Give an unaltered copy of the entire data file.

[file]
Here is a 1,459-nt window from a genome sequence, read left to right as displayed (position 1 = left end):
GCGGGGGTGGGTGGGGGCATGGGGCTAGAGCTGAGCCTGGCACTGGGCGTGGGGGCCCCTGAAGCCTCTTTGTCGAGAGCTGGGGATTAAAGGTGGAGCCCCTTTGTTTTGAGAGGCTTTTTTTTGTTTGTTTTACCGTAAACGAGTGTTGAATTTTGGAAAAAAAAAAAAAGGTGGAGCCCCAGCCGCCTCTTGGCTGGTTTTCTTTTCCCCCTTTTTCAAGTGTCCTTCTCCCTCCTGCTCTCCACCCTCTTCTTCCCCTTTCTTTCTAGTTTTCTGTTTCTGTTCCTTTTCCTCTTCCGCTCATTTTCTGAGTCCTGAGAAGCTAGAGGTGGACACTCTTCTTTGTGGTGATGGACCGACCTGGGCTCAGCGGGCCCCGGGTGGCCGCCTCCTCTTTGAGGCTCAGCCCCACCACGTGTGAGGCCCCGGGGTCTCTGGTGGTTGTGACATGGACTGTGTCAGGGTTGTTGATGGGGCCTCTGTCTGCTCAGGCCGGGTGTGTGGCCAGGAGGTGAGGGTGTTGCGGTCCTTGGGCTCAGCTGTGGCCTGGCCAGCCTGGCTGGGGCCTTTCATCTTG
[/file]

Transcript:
Here is a 1,459-nt window from a genome sequence, read left to right as displayed (position 1 = left end):
GCGGGGGTGGGTGGGGGCATGGGGCTAGAGCTGAGCCTGGCACTGGGCGTGGGGGCCCCTGAAGCCTCTTTGTCGAGAGCTGGGGATTAAAGGTGGAGCCCCTTTGTTTTGAGAGGCTTTTTTTTGTTTGTTTTACCGTAAACGAGTGTTGAATTTTGGAAAAAAAAAAAAAGGTGGAGCCCCAGCCGCCTCTTGGCTGGTTTTCTTTTCCCCCTTTTTCAAGTGTCCTTCTCCCTCCTGCTCTCCACCCTCTTCTTCCCCTTTCTTTCTAGTTTTCTGTTTCTGTTCCTTTTCCTCTTCCGCTCATTTTCTGAGTCCTGAGAAGCTAGAGGTGGACACTCTTCTTTGTGGTGATGGACCGACCTGGGCTCAGCGGGCCCCGGGTGGCCGCCTCCTCTTTGAGGCTCAGCCCCACCACGTGTGAGGCCCCGGGGTCTCTGGTGGTTGTGACATGGACTGTGTCAGGGTTGTTGATGGGGCCTCTGTCTGCTCAGGCCGGGTGTGTGGCCAGGAGGTGAGGGTGTTGCGGTCCTTGGGCTCAGCTGTGGCCTGGCCAGCCTGGCTGGGGCCTTTCATCTTG